HP Unveils Facility-as-a-Service Data Center Offering

The goal is to enable businesses to build data centers on site without having to pay millions in upfront costs.

Hewlett-Packard officials want to make it easier and more cost-effective for enterprises to build data centers.

The giant tech vendor is unveiling its HP Facility-as-a-Service (FaaS) offering that essentially lets organizations avoid the millions of dollars in upfront capital costs associated with building new data centers and instead spread those costs out over a number of years. The service gives businesses another option when deciding on a data center strategy, and enables them to keep control of their infrastructure rather than opt for a cloud or co-location solution, according to Rick Einhorn, vice president of technology services data center consulting at HP.

"It takes out most of the initial capital expenditure and drives it into an operational expenditure," Einhorn told eWEEK.

IT trends likes cloud computing, big data and mobility are putting pressure on enterprises to transform their data centers into more modern environments that can meet the new demands for speed, flexibility and automation. Organizations have several options to choose from, including modernizing their current facilities and building new data centers or leveraging cloud environments or co-location services.

Using outside services like cloud and co-location facilities can help businesses avoid the hefty upfront costs of building new data centers, but in the process, they lose flexibility and control they're used to when their infrastructures are on premises, Einhorn said. For some businesses, that might be OK, he said. However, there are other enterprises, in such areas as financial services, pharmaceuticals and telecommunications, that will want to keep their applications in-house and on premises.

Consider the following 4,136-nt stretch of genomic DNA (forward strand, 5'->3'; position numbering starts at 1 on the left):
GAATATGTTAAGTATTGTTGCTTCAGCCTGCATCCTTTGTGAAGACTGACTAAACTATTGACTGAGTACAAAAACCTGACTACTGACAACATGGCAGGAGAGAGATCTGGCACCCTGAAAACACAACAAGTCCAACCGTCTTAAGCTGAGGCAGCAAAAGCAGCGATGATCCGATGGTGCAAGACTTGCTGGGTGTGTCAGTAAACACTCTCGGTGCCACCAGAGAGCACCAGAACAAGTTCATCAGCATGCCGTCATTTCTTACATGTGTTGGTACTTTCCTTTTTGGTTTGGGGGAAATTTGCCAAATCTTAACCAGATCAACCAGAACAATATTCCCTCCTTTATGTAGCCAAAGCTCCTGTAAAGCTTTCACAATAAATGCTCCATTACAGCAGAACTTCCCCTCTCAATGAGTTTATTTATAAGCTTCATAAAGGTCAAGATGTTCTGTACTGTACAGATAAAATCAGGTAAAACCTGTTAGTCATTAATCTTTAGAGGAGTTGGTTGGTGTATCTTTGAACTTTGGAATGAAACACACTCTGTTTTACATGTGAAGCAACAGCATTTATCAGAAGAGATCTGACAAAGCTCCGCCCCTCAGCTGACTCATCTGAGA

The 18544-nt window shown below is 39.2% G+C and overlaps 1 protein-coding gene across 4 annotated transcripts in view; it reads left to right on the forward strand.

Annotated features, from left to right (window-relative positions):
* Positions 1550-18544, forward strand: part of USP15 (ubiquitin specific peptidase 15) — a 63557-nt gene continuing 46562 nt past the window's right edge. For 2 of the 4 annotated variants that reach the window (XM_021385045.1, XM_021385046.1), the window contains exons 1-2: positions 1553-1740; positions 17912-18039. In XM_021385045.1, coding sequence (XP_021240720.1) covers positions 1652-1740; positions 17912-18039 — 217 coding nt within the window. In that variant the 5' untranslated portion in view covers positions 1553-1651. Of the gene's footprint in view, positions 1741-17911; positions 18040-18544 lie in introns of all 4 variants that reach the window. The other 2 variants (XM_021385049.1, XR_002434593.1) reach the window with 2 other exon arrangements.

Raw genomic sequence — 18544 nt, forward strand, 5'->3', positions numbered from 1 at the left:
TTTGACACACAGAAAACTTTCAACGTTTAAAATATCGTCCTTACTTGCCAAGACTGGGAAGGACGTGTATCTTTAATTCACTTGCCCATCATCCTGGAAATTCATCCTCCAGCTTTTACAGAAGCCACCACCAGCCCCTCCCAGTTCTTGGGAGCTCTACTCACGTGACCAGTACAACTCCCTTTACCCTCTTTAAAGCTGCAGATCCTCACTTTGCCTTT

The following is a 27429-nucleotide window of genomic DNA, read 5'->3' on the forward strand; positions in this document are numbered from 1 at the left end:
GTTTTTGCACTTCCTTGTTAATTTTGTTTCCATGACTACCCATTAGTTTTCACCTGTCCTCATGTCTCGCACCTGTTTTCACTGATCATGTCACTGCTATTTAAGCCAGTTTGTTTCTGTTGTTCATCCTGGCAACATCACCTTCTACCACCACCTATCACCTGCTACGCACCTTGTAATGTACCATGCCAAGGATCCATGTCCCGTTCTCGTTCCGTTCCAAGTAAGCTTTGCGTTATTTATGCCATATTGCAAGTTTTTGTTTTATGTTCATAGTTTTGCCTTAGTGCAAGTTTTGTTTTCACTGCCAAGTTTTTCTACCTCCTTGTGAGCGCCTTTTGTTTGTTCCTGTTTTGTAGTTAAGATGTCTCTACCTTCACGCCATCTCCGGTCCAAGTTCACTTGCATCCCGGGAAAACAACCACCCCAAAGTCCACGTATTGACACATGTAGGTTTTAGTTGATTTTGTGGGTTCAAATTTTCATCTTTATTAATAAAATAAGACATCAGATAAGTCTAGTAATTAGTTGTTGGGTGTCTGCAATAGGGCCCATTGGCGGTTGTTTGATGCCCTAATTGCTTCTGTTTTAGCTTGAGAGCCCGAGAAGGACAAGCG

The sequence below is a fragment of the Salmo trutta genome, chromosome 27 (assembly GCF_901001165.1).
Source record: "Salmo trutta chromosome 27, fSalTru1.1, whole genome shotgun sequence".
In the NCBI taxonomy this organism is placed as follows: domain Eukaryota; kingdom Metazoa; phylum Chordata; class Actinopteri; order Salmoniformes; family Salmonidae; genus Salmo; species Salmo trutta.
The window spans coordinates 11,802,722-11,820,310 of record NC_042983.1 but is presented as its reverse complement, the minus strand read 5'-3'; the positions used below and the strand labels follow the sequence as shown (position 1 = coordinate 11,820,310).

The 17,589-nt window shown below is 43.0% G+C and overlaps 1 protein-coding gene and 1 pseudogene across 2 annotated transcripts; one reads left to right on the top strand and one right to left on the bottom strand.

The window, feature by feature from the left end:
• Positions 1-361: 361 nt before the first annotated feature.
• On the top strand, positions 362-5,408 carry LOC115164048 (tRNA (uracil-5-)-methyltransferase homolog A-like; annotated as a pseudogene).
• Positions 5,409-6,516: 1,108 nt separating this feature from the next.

With their FaaS offering, HP officials are looking to give businesses the financial flexibility that comes with the co-location option, but enable them to keep control of everything on their property, he said.

Citing numbers from analyst firm Forrester Research, HP officials note that the cost of building and managing a traditional data center can hit more than $59 million, and that operation costs—such as power, staffing and maintenance—will add to that.

Through the FaaS program, HP will bring in its modular data center resources—from servers and networking to storage and software—and build out the facility to the customer's specific needs. The initial upfront costs for the technology and services are rolled into a monthly fee as part of a maintenance service agreement that lasts for five years, and can be renewed if desired.

The data center remains on premises, and the enterprise operates the facility, giving the business the ability to control and secure the resources and data running on them, Einhorn said. They also can take the money that would have gone toward the initial capital costs to build and provision the data center and use it for their business needs instead, he said.

HP will maintain the facility, and because it's designed in a modular fashion, the vendor will only bring in the amount of technology the business needs. If more technology is needed in the future, HP can supply that and the monthly fee is adjusted, Einhorn said. This saves the business from over-provisioning the data center and paying for performance and capacity they don't need.

The customer will still need to pay some upfront costs—such as for the construction of the building—but once that's up, HP can do the rest, he said. The value is that the customer gets to keep the technology and its data on premises and run it themselves, but pay for it via the monthly fee as they would with a co-location setup.

How much the business pays each month will depend on the size of their data center and the amount of HP equipment they use, Einhorn said. After five years, the customer has a number of options, including extending the agreement, buying the equipment or giving it back to HP. The service is available now.